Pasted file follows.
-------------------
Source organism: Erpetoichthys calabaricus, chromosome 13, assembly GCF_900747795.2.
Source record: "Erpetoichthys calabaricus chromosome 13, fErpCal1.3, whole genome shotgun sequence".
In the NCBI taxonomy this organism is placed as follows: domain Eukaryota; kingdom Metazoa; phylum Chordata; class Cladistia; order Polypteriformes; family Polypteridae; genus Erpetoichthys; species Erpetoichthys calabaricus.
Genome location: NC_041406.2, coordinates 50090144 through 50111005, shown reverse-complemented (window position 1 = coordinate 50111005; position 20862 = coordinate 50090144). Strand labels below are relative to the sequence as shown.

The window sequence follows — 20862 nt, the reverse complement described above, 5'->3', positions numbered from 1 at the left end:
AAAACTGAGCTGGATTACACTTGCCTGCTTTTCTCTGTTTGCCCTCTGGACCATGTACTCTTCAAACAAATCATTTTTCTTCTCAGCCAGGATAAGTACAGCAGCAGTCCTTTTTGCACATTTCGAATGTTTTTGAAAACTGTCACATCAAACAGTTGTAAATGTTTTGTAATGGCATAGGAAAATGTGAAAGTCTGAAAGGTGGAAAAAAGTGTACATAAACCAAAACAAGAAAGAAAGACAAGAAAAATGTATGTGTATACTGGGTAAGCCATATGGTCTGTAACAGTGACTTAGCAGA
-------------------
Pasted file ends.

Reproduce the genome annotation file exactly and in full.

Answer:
Source organism: Erpetoichthys calabaricus, chromosome 13, assembly GCF_900747795.2.
Source record: "Erpetoichthys calabaricus chromosome 13, fErpCal1.3, whole genome shotgun sequence".
In the NCBI taxonomy this organism is placed as follows: domain Eukaryota; kingdom Metazoa; phylum Chordata; class Cladistia; order Polypteriformes; family Polypteridae; genus Erpetoichthys; species Erpetoichthys calabaricus.
Genome location: NC_041406.2, coordinates 50090144 through 50111005, shown reverse-complemented (window position 1 = coordinate 50111005; position 20862 = coordinate 50090144). Strand labels below are relative to the sequence as shown.

The window sequence follows — 20862 nt, the reverse complement described above, 5'->3', positions numbered from 1 at the left end:
AAAACTGAGCTGGATTACACTTGCCTGCTTTTCTCTGTTTGCCCTCTGGACCATGTACTCTTCAAACAAATCATTTTTCTTCTCAGCCAGGATAAGTACAGCAGCAGTCCTTTTTGCACATTTCGAATGTTTTTGAAAACTGTCACATCAAACAGTTGTAAATGTTTTGTAATGGCATAGGAAAATGTGAAAGTCTGAAAGGTGGAAAAAAGTGTACATAAACCAAAACAAGAAAGAAAGACAAGAAAAATGTATGTGTATACTGGGTAAGCCATATGGTCTGTAACAGTGACTTAGCAGA